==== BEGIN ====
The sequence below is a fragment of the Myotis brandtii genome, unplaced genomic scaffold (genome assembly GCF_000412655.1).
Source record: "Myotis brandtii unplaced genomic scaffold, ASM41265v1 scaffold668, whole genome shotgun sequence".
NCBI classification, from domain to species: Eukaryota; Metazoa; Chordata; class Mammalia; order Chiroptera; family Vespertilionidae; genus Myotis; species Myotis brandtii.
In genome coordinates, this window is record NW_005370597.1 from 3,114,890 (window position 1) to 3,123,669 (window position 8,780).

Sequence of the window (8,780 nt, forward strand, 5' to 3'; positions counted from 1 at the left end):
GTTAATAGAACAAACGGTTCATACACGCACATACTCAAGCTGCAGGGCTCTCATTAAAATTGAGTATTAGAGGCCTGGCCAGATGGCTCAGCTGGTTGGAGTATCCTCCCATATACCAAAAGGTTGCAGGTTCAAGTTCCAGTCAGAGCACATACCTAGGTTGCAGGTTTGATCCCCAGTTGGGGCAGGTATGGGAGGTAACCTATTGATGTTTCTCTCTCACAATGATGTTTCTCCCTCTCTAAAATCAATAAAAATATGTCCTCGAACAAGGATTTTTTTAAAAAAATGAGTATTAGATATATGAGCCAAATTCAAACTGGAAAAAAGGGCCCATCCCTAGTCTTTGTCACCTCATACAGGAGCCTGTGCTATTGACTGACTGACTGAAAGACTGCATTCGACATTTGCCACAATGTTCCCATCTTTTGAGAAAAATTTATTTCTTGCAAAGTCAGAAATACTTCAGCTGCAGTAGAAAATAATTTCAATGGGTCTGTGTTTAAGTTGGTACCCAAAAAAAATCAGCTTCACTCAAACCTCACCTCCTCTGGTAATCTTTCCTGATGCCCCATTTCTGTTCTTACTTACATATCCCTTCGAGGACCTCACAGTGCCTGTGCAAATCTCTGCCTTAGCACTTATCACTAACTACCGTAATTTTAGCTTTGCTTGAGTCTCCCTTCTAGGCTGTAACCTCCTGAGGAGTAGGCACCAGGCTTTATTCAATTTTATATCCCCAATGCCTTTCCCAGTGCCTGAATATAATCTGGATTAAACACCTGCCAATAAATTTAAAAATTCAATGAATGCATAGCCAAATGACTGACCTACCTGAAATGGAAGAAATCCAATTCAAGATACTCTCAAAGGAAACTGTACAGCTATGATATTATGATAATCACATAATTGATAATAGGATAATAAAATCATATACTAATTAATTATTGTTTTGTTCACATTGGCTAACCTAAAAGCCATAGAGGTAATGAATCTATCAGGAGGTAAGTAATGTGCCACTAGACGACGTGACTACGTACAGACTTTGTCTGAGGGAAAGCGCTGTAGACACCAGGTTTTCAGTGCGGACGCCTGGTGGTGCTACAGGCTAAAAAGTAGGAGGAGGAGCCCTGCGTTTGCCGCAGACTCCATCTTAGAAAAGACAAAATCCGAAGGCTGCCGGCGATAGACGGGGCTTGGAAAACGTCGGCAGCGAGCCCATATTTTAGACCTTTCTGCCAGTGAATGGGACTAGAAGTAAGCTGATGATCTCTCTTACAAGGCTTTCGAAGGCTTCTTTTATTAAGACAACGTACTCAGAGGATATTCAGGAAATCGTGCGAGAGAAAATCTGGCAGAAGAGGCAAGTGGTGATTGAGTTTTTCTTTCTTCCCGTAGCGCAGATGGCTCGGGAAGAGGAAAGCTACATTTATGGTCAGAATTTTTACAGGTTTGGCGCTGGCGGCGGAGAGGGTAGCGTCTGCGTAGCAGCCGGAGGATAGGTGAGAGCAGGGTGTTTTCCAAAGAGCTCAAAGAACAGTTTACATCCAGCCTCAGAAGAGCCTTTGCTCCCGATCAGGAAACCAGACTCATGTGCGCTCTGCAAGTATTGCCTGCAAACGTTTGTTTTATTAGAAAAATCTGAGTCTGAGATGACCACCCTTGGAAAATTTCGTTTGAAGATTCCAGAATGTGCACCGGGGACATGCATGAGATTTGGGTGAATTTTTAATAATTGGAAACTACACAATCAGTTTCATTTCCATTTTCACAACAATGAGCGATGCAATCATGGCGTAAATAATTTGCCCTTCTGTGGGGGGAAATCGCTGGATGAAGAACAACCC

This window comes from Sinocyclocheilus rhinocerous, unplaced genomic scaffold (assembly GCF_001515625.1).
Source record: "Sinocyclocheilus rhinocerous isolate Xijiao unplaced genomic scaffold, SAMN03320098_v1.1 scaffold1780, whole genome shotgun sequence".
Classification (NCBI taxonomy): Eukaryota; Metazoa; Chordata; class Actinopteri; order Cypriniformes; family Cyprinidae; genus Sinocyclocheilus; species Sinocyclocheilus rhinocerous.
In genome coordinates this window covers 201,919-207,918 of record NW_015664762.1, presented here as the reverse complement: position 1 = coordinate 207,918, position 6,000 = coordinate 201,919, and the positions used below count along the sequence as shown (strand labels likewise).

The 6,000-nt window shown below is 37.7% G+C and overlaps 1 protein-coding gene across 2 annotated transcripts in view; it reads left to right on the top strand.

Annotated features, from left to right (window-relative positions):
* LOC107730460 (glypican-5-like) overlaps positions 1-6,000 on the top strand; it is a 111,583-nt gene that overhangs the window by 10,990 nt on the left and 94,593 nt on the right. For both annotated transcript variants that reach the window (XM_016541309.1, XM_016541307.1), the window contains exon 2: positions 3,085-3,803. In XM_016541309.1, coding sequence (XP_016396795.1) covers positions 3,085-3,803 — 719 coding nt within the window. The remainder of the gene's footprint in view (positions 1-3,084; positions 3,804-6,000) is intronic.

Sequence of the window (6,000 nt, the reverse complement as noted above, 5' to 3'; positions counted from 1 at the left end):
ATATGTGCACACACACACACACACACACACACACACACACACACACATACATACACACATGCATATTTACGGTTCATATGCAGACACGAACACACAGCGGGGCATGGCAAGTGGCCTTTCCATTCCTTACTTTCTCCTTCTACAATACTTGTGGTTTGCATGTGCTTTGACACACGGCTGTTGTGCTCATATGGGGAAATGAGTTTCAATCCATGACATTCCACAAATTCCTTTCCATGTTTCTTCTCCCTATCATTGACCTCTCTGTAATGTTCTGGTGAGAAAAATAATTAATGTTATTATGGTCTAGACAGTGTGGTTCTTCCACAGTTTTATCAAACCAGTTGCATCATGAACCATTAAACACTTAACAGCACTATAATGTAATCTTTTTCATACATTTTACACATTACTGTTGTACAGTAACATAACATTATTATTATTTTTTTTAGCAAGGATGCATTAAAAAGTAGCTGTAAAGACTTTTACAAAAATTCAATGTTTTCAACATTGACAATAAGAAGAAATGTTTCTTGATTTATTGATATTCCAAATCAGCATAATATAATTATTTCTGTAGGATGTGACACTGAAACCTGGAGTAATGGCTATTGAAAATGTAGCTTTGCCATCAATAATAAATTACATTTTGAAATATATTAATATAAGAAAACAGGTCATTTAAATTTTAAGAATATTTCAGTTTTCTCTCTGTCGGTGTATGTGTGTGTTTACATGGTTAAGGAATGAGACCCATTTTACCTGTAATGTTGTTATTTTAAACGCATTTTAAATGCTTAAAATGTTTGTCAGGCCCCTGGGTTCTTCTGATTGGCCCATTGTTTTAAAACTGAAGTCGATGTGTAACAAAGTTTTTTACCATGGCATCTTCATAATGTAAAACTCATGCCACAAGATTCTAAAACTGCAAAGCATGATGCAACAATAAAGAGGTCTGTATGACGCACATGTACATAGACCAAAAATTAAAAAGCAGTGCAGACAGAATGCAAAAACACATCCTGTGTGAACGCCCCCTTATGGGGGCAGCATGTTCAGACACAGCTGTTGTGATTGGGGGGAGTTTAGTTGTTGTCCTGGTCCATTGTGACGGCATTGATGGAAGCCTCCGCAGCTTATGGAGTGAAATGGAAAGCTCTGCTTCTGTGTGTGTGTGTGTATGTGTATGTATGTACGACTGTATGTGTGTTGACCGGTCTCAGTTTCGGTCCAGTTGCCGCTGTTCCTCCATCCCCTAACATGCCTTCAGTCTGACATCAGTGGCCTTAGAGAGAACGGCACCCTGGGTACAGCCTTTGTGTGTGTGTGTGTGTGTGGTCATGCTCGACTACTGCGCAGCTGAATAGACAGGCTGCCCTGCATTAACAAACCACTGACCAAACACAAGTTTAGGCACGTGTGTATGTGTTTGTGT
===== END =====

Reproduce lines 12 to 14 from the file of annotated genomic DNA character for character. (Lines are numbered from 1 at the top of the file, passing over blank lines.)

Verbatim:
Annotated features, from left to right (window-relative positions):
* LOC107730460 (glypican-5-like) overlaps positions 1-6,000 on the top strand; it is a 111,583-nt gene that overhangs the window by 10,990 nt on the left and 94,593 nt on the right. For both annotated transcript variants that reach the window (XM_016541309.1, XM_016541307.1), the window contains exon 2: positions 3,085-3,803. In XM_016541309.1, coding sequence (XP_016396795.1) covers positions 3,085-3,803 — 719 coding nt within the window. The remainder of the gene's footprint in view (positions 1-3,084; positions 3,804-6,000) is intronic.

Sequence of the window (6,000 nt, the reverse complement as noted above, 5' to 3'; positions counted from 1 at the left end):